By Alexia Elejalde-Ruiz Chicago Tribune
Americans don’t eat nearly as much fruit as they should to maintain a healthy diet. Nutrition experts advise eating fruit, any whole fruit, as often as possible, at least two cups of it a day.
Of the Big Three, oranges, apples and bananas, which is nutritionally superior?
It turns out comparing apples and oranges isn’t totally bananas. And the orange, by at least one measure, has an edge.
“If you consider the concentration of a array of nutrients relative to calories, the orange is the most nutritious, followed by the apple, followed by bananas,” said Dr. David Katz, director of the Yale University Prevention Research Center and author or “Disease Proof: The Remarkable Truth About What Makes Us Well.”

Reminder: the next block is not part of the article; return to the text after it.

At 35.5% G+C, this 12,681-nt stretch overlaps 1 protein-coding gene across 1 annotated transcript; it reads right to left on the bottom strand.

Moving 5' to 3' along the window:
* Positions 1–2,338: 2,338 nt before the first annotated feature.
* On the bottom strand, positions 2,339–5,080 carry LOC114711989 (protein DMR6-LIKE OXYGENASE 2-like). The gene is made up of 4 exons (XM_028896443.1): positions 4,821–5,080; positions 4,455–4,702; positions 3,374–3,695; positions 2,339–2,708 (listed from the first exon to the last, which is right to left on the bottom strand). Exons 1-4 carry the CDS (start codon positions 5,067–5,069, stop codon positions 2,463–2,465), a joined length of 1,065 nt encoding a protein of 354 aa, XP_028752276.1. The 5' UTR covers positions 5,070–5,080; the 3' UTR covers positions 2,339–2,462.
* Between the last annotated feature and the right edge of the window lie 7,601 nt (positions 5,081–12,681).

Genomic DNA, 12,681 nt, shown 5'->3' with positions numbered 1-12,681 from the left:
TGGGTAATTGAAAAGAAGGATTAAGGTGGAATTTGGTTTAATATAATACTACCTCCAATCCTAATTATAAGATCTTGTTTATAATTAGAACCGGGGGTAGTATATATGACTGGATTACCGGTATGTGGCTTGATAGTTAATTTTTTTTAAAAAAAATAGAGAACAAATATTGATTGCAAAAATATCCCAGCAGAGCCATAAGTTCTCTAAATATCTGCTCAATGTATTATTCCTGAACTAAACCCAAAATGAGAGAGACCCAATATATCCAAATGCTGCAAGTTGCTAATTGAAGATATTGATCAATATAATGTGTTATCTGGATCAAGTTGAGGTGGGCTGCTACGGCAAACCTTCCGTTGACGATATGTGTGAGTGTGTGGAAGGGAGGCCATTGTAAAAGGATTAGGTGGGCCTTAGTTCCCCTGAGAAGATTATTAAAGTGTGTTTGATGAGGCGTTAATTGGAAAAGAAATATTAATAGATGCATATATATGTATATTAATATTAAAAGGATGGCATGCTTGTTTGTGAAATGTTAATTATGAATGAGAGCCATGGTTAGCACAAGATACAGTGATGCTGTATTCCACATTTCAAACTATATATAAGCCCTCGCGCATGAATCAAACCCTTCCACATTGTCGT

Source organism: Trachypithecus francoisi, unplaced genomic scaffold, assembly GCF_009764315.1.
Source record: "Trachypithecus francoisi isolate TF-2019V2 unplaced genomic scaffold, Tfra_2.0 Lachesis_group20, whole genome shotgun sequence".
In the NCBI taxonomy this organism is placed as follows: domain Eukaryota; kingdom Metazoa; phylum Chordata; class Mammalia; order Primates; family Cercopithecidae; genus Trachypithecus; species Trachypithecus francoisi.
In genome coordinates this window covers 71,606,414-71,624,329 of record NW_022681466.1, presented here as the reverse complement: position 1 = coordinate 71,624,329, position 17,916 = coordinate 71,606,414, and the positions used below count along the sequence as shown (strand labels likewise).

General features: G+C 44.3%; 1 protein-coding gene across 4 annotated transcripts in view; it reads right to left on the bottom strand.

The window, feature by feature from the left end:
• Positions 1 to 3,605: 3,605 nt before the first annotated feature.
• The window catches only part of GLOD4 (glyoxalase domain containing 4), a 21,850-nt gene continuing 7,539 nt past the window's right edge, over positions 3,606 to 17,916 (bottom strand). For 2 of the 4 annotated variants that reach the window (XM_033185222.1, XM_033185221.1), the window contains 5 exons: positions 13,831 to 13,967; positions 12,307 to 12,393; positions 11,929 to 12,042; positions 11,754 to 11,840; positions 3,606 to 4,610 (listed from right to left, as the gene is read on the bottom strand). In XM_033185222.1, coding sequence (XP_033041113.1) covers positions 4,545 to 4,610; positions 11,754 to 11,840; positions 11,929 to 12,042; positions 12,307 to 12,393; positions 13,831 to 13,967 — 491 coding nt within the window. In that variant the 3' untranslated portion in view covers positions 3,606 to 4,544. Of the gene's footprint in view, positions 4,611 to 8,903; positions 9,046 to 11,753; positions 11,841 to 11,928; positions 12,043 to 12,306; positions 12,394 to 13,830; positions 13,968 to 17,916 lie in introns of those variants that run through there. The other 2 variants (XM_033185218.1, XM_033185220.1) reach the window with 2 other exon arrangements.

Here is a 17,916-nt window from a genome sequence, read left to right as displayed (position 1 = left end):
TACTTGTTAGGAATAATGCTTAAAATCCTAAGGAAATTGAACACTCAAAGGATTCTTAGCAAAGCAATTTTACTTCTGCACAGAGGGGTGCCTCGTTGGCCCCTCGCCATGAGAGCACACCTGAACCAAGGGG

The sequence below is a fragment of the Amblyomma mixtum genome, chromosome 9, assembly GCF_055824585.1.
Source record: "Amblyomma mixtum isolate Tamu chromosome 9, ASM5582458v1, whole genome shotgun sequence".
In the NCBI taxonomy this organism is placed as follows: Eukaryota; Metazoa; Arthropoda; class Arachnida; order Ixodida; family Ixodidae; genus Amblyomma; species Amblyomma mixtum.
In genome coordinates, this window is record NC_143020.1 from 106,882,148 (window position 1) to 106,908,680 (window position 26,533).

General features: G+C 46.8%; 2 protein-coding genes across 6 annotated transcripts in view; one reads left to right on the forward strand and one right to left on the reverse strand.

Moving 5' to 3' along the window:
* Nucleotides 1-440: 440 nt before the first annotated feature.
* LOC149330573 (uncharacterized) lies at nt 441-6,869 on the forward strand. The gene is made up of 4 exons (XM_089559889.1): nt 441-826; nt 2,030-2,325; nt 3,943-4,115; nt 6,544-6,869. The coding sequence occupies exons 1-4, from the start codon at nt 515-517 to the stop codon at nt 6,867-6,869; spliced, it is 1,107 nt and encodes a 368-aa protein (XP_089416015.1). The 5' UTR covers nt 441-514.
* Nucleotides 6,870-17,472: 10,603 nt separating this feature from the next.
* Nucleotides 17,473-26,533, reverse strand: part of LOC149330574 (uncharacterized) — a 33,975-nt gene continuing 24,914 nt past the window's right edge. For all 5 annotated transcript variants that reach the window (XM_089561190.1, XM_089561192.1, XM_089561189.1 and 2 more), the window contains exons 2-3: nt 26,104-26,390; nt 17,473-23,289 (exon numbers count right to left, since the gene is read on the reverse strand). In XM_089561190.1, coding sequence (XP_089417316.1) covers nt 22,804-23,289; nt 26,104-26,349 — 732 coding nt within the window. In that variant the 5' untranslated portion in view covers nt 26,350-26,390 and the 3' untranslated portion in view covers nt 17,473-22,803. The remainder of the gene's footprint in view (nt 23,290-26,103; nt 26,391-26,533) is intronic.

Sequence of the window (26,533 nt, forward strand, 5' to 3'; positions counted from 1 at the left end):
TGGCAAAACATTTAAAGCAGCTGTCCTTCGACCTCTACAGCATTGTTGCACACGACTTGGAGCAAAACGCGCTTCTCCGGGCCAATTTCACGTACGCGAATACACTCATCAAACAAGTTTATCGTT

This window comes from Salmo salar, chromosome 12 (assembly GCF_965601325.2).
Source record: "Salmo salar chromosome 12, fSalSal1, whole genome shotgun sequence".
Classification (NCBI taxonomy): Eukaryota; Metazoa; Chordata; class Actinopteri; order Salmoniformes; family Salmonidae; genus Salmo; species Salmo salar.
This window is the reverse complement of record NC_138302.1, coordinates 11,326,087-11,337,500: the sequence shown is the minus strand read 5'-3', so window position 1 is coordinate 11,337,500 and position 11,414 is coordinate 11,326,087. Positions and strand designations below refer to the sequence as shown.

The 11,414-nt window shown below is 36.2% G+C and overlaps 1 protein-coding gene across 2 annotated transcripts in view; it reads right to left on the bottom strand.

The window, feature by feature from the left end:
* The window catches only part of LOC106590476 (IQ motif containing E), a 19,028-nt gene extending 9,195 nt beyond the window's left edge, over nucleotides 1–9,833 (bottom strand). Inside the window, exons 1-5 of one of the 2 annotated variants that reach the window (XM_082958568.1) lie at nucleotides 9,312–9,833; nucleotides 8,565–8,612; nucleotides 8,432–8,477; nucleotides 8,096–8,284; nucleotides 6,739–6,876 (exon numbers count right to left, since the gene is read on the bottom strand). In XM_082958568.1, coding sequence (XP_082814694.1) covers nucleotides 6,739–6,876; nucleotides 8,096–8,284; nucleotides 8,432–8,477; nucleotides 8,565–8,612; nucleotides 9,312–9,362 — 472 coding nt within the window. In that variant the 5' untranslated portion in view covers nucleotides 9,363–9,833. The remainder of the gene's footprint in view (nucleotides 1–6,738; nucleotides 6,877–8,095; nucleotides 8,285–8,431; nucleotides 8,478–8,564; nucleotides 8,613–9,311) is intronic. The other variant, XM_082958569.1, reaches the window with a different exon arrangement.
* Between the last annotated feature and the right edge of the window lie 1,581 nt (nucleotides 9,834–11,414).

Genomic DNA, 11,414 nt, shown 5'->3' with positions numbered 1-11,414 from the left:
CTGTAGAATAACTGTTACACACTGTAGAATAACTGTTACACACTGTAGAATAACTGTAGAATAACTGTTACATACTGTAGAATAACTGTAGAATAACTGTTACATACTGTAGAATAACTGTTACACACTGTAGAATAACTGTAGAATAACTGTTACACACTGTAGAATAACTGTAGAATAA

Calories: 60 Fat: 0 Carbohydrates: 15 grams Dietary fiber: 3 g Sugar: 12 g Sodium: 0 mg Protein: 1 g
One orange contains 120 percent of the recommended daily intake of vitamin C. A good source of calcium, folates, thiamin, flavanones (antioxidants that help neutralize free radicals) and naringin (an anti-inflammatory that may help protect the immune system).
Calories: 100 Fat: 0 Carbohydrates: 25 g Dietary fiber: 4 g Sugar: 19 g Sodium: 0 mg Protein: 0 g
A good source of soluble fiber, which is helpful in controlling blood pressure, lipids, cholesterol and blood sugar. Because it involves a lot of chewing, it can make you feel more satiated.
Calories: 105 Fat: 0.4 g Carbohydrates: 27 g Dietary fiber: 3 g Sugar: 14 g Sodium: 1 mg Protein: 1 g
Contains 422 mg of potassium, which people often don’t get enough of. Potassium helps blunt the effect of salt on blood pressure and may help reduce the risk of kidney stones and muscle loss. Good source of vitamin B6, magnesium, iron, vitamin C and dietary fiber.